Europe housing market, top 5 winners and losers in 2009
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Winner: NORWAY – Norway experienced Europe’s greatest gains, with house prices bouncing back more than 11 percent from one year go. Newscom/File
Winner: FINLAND – Finland saw an 8 percent rise in home prices, a level of house price inflation not out of place in the so-called ‘reckless-easy- credit-bubble’ days of the near past, according to the report. Newscom/File
Winner: SWEDEN – Sweden's home prices jumped 7 percent over 2009, rising back to their pre-crisis levels thanks to a multi-billion-kronor government stimulus in the construction sector. But the market is still slow, relatively, with sales of houses in October 11 percent behind 2007 levels. Zuma/Newscom/File
Winner: AUSTRIA – Alone among Eastern European countries, Austria actually saw home values increase. Home prices rose 3 percent across Austria. Newscom/File
Winner: UK – Home prices in the United Kingdom rose 1 percent overall in 2009, and up 8.5 percent from a mid-year trough. The revival of prices was greatest in London and the South East, encouraged by buyers attracted by lower prices and attractive borrowing rates, according to the report. Zuma/Newscom/File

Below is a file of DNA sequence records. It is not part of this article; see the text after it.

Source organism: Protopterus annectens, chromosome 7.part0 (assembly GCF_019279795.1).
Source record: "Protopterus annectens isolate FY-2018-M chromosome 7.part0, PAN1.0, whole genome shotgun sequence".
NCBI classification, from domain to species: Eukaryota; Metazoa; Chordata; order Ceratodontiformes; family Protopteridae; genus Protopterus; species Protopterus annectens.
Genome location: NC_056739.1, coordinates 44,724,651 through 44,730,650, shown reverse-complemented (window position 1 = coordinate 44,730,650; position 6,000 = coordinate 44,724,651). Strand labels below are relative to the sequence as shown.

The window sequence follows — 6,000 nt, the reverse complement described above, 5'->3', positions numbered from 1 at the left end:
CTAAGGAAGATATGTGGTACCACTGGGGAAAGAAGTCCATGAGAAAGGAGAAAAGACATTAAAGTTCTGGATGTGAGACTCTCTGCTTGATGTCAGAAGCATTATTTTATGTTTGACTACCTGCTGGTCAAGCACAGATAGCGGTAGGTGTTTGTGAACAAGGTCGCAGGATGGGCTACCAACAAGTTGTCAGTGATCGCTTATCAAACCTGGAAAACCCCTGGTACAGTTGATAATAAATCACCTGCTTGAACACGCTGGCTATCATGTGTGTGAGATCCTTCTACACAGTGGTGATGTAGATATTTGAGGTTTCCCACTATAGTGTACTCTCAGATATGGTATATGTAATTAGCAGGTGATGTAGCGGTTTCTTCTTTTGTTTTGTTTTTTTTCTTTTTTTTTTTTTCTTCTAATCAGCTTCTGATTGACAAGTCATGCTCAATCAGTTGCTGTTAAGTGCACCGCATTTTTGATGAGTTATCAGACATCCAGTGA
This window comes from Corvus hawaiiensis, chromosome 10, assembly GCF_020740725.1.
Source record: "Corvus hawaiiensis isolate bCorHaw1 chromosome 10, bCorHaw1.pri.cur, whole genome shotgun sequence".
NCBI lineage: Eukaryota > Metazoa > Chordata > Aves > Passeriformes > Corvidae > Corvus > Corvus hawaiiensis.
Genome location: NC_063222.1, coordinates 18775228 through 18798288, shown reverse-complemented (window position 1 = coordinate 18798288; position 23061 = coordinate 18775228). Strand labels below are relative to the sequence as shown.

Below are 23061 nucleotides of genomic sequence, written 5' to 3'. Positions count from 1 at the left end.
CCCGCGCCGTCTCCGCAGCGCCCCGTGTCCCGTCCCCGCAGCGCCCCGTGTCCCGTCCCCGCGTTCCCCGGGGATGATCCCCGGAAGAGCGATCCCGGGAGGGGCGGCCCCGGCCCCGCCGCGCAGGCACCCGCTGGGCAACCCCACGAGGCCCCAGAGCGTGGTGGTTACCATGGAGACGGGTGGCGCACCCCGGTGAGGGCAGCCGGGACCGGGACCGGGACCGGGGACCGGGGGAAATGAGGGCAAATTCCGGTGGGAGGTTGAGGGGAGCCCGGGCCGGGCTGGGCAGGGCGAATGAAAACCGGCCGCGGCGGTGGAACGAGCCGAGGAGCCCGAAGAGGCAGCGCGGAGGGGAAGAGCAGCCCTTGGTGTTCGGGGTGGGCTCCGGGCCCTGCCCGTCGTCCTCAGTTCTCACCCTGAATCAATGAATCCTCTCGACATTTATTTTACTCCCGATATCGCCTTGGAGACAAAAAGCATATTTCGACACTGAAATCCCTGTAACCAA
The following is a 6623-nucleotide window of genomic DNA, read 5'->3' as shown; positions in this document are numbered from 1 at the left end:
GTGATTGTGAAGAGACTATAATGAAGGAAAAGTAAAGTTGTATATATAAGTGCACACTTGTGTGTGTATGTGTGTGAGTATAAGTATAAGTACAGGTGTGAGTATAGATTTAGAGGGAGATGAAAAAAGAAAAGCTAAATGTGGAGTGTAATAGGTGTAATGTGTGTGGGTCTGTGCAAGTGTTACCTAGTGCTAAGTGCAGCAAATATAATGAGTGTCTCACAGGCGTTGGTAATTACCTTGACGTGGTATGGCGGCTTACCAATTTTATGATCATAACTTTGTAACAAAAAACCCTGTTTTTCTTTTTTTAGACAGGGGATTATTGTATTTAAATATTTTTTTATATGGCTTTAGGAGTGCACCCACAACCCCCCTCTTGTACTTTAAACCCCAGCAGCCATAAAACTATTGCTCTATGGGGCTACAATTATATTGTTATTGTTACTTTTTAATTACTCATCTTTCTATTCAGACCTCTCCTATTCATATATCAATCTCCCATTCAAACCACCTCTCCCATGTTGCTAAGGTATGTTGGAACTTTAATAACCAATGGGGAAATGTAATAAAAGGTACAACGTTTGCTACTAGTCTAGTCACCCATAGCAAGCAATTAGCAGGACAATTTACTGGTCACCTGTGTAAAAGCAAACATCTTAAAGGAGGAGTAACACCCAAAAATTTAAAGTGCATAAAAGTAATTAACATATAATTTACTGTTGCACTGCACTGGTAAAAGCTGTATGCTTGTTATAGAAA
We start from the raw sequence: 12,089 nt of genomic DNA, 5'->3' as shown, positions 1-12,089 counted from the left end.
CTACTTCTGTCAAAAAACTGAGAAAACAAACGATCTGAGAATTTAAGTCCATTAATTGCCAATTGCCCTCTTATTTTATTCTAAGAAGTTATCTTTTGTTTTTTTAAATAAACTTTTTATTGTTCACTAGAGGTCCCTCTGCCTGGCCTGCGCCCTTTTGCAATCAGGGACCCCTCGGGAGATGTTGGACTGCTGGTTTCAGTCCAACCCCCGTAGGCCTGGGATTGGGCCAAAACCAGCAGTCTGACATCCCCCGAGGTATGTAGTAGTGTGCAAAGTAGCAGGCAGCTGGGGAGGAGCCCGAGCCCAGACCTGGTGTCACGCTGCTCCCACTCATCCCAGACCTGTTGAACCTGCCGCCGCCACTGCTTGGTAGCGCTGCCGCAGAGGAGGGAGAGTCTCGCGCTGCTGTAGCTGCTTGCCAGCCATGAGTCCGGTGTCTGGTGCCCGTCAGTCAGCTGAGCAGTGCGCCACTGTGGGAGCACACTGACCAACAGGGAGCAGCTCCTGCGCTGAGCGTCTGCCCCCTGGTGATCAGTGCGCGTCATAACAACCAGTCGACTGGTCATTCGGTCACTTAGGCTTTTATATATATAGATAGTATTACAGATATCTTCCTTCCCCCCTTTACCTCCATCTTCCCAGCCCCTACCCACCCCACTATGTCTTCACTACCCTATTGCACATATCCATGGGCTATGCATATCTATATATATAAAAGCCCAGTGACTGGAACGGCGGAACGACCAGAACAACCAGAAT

Loser: IRELAND – Ireland's home prices fell 18 percent as both the former Celtic Tiger and Spain suffer from a housing glut ever since the collapse of their construction booms. DEP/Newscom/File
Loser: HUNGARY – Hungary's home prices fell 20 percent in 2009, as the global economic crisis led to an IMF bailout and high mortgage rates put the pinch on homeowners. The report predicts more downfall in 2010. Zuma/Newscom/File
Loser: LITHUANIA – Lithuania felt home prices fall 27 percent. The north eastern tip of the Baltic states -- Lithuania along with Latvia and Estonia -- is predicted to take the longest to recover Newscom/File
Loser: ESTONIA – Estonia's home prices fell 30 percent, as part of the “unlucky horseshoe” of poorly performing economies, weak public finances, and declining housing markets that feed problems into each other. Newscom/File
Loser: LATVIA – Latvia’s home prices plummeted 53 percent in 2009, on top of a fall the previous year of 30 percent. Newscom/File
President Nicolas Maduro announced a new, mandatory grocery fingerprinting system to combat food shortages. In the spring, Venezuela tried a similar system in government-run supermarkets on a voluntary basis.
ByHannah Dreier, Associated Press
Venezuelans could soon have to scan their fingerprints to buy bread.